For a dozen years, thousands of Hawaiian maintainers have supported, and hundreds of pilots have flown, the F-22 Raptor fifth-generation aircraft from Hawaii Air National Guard’s 199th Fighter Squadron and the Air Force’s 19th Fighter Squadron at Joint Base Pearl Harbor-Hickam’s strategic Pacific location. But, as reported by Air Force Magazine, in recent months, a tinge of sadness and uncertainty has radiated through the F-22 support team and pilots as US Air Force (USAF) leaders called for the retirement of 33 of the 186 F-22s in the fleet to make way for investments in next-generation fighters.
Although none of Hickam’s F-22s, which represent 20 percent of the combat-capable platforms, would be affected, the signal from USAF leaders is clear to all those who fly and maintain the Raptor: The F-22 will eventually be phased out.
“There’s nothing that compares to it,” said Hawaii Air National Guard Master Sgt. Ryan Morita, superintendent for the power support systems of the 154th Maintenance Squadron that supports the F-22.
“Look at it—it just looks like it’s bowed up. It’s ready to go,” Morita told with a hard laugh to Air Force Magazine. Morita has served in the Guard for 31 years and supported the F-22 ever since it arrived on Jul. 1, 2010.
Arguments that defense dollars should be set aside for newer generation F-35s did not phase the Hawaii native as he made the long walk from the workshop to the sunshades, his smile beaming ear to ear the whole way.
“But, this is the faster one, and this is the better one. This is the more agile, and it’s a more powerful one. This, this is the dominant one,” he said, pointing to the F-22’s two engines, compared to the F-35’s one, and the F-22’s larger weapon-carrying capacity. “It’s sad.”
Commander of Hickam’s 19th Fighter Squadron Lt. Col. Paul Lopez was more contemplative when asked about the proposed retiring of 33 Raptors.
Before answering, he allowed a lengthy pause and looked down, his arms akimbo.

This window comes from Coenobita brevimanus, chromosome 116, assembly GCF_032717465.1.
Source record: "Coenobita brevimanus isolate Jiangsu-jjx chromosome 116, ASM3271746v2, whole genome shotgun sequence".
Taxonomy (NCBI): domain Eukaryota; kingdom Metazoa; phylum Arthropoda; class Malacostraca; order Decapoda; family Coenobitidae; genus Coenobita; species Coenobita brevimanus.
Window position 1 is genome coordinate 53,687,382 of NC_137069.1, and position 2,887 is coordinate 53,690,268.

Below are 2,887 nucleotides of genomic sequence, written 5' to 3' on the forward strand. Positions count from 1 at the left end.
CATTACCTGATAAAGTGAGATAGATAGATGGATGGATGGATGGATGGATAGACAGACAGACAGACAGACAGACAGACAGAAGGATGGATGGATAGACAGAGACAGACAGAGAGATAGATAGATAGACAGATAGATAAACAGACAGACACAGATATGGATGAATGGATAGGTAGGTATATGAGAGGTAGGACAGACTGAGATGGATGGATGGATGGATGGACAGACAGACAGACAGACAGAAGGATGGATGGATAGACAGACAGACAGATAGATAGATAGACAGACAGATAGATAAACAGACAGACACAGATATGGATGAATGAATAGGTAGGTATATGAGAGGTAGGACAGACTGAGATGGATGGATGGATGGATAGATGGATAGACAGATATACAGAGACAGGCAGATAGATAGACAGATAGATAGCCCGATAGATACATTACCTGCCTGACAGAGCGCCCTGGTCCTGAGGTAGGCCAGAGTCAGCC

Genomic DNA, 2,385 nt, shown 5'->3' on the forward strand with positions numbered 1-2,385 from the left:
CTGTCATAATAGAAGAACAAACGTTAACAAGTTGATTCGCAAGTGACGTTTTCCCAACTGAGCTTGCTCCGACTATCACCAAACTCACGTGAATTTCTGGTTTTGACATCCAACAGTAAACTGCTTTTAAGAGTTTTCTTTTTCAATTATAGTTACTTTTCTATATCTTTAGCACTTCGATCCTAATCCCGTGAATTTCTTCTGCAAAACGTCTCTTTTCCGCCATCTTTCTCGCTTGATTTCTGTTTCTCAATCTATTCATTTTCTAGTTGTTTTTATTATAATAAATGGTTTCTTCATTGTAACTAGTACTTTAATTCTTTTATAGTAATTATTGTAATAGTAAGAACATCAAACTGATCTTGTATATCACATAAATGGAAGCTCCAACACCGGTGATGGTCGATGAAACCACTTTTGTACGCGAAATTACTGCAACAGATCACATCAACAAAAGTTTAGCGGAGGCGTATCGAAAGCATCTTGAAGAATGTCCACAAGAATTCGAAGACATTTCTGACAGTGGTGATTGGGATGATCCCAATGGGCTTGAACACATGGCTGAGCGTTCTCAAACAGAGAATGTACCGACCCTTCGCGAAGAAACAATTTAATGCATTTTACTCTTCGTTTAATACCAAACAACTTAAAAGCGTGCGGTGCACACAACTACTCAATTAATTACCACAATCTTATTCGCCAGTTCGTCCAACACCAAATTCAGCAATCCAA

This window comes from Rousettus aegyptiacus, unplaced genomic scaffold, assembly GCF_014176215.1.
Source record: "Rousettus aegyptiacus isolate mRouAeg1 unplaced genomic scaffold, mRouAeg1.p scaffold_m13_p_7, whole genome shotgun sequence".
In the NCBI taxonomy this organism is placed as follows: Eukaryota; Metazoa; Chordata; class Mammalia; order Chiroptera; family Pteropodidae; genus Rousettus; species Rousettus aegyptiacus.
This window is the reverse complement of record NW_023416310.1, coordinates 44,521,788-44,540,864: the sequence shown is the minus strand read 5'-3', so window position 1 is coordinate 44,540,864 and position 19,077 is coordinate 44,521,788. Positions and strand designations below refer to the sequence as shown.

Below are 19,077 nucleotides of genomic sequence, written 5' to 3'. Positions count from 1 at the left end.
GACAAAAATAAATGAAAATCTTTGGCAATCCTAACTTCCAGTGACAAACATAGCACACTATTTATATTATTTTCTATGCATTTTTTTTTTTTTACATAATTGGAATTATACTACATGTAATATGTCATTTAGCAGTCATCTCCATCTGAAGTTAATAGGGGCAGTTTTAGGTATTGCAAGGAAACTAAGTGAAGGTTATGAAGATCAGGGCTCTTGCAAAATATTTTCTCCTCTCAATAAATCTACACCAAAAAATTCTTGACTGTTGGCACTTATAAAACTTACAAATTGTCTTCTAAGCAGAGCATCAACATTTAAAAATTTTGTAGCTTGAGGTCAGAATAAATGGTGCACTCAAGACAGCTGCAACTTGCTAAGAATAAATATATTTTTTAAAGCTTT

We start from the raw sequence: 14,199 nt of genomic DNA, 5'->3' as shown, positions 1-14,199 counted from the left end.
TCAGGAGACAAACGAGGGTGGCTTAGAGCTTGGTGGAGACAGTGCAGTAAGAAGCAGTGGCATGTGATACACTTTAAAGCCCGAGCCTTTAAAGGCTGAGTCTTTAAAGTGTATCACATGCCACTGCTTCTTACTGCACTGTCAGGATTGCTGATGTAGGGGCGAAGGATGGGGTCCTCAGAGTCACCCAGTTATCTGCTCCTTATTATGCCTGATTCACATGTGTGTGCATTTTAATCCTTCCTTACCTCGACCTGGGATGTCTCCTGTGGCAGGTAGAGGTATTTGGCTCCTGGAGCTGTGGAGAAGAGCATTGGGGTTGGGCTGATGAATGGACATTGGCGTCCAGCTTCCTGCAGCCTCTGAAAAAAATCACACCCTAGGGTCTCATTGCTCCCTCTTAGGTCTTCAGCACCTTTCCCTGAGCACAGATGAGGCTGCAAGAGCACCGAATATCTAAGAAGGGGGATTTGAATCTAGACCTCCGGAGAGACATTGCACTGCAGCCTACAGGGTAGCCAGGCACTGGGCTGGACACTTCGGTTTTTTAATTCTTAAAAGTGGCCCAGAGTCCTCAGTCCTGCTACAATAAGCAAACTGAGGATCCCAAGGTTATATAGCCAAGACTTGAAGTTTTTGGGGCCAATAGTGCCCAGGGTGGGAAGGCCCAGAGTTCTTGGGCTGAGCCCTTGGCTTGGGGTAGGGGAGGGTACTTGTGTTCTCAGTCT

“My first thought was that thank God we have more Raptors to fly,” he said, jokingly.
“I would say that, you know, that decision is being made based on strategic vision that leadership has,” he added, because “… with anything in any organization, in order to advance the agenda, the vision, … sometimes a divestment needs to happen in order to create space for something else.”
More than $4.1 billion is set aside to upgrade the remaining F-22s over the next five years according to the fiscal year 2023 defense budget now before Congress. In recent weeks, first the Senate, then the House pushed back on Air Force plans to reduce the F-22 fleet.
As already explained, on Jun. 20, the USAF’s plans to divest its oldest 33 F-22 Raptor fighters met with a sharp rebuke from the House Armed Services Committee, which moved instead to mandate the service maintain the full Raptor fleet and upgrade the older planes to the newest configuration in its version of the 2023 National Defense Authorization bill.
USAF sought to retire the early F-22s, currently rated for training use only because they are expensive to maintain and are increasingly mismatched to the combat-coded versions, reducing their value as training platforms. The roughly $1 billion cost to upgrade those jets was not affordable, Air Force officials said.
But the HASC chairman’s mark would not only block plans to retire the aircraft, but would also direct the service to upgrade all its F-22s to at least “Block 30/35 mission systems, sensors, and weapon employment capabilities.”
“When we let the Air Force curtail the program back in 2010 at 187 airplanes at the time, they told us that the training capacity would always be available to meet contingency requirements, if and when needed, along with the 234 F-15Cs,” a HASC staff member, who explained that ensuring every F-22 in the inventory is combat capable is the bipartisan, consensus view of the committee, told reporters. “Now that the Air Force is retiring all their F-15Cs, they’ve cut the buy in half for F-15EX, [the Next Generation Air Dominance program] has slid further to the right than what they originally told us, and now they want to reduce their F-22 capacity. We think there’s significant risk in meeting future air superiority requirements. And so we’re holding the Air Force accountable to their commitment to have the training-coded jets combat capable.”
The bill includes exceptions allowing the Secretary of the Air Force to retire F-22s and go below the minimum of 186 fighters if any given aircraft is deemed “no longer mission capable and uneconomical to repair,” such as after an accident.
Photo credit: U.S. Air Force
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